Patterns of sustained attention in infancy shape the developmental trajectory of social behavior from toddlerhood through adolescence

Koraly Pérez-Edgar, Jennifer N.Martin McDermott, Katherine Korelitz, Kathryn A. Degnan, Timothy W. Curby, Daniel S. Pine, Nathan A. Fox

Research output: Contribution to journalArticle

40 Scopus citations

Abstract

The current study examined the relations between individual differences in sustained attention in infancy, the temperamental trait behavioral inhibition in childhood, and social behavior in adolescence. The authors assessed 9-month-old infants using an interrupted-stimulus attention paradigm. Behavioral inhibition was subsequently assessed in the laboratory at 14 months, 24 months, 4 years, and 7 years. At age 14 years, adolescents acted out social scenarios in the presence of an unfamiliar peer as observers rated levels of social discomfort. Relative to infants with high levels of sustained attention, infants with low levels of sustained attention showed increasing behavioral inhibition throughout early childhood. Sustained attention also moderated the relation between childhood behavioral inhibition and adolescent social discomfort, such that initial levels of inhibition at 14 months predicted later adolescent social difficulties only for participants with low levels of sustained attention in infancy. These findings suggest that early individual differences in attention shape how children respond to their social environments, potentially via attention's gate-keeping role in framing a child's environment for processing.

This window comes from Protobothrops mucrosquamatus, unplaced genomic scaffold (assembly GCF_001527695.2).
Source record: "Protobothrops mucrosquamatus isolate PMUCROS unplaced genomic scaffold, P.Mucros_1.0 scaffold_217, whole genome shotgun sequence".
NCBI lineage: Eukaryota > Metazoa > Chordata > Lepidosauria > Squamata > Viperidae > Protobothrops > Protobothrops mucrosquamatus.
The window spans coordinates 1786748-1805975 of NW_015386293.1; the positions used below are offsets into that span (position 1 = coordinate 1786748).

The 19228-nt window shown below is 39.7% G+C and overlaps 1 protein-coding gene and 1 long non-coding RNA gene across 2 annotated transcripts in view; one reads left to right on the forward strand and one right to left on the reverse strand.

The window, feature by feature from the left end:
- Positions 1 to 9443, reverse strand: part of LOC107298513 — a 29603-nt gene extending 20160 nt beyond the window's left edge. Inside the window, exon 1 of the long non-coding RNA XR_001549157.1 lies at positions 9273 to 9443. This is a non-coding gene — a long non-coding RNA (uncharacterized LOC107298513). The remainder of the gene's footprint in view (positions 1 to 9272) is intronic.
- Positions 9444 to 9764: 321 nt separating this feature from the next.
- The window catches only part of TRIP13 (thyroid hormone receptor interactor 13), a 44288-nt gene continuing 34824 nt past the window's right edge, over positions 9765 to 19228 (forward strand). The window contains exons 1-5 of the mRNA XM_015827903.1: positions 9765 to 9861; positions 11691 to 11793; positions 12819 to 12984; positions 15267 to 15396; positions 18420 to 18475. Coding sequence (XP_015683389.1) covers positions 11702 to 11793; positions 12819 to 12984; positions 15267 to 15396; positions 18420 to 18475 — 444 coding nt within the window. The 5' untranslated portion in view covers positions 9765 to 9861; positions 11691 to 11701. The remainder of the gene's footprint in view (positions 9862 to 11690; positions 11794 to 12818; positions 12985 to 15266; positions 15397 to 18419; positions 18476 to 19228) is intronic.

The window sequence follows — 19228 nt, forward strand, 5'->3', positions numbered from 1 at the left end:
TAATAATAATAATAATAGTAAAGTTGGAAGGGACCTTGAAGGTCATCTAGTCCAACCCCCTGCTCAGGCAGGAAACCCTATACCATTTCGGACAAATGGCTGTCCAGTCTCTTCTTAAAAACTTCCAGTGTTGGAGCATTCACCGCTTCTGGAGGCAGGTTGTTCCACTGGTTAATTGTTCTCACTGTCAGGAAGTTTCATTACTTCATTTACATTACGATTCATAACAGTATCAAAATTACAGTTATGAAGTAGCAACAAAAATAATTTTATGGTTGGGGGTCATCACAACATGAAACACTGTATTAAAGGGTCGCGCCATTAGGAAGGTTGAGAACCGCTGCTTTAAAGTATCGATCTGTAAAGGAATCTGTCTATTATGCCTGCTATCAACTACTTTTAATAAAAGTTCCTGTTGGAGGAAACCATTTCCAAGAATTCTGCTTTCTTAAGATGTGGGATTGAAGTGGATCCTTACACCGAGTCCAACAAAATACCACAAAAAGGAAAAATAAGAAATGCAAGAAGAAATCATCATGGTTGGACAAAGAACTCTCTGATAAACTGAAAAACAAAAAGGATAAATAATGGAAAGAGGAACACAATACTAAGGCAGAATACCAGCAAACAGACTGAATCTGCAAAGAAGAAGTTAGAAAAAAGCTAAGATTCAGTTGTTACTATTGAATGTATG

Original languageEnglish (US)
Pages (from-to)1723-1730
Number of pages8
JournalDevelopmental psychology
Volume46
Issue number6
DOIs
StatePublished - Nov 2010

All Science Journal Classification (ASJC) codes

  • Demography
  • Developmental and Educational Psychology
  • Life-span and Life-course Studies

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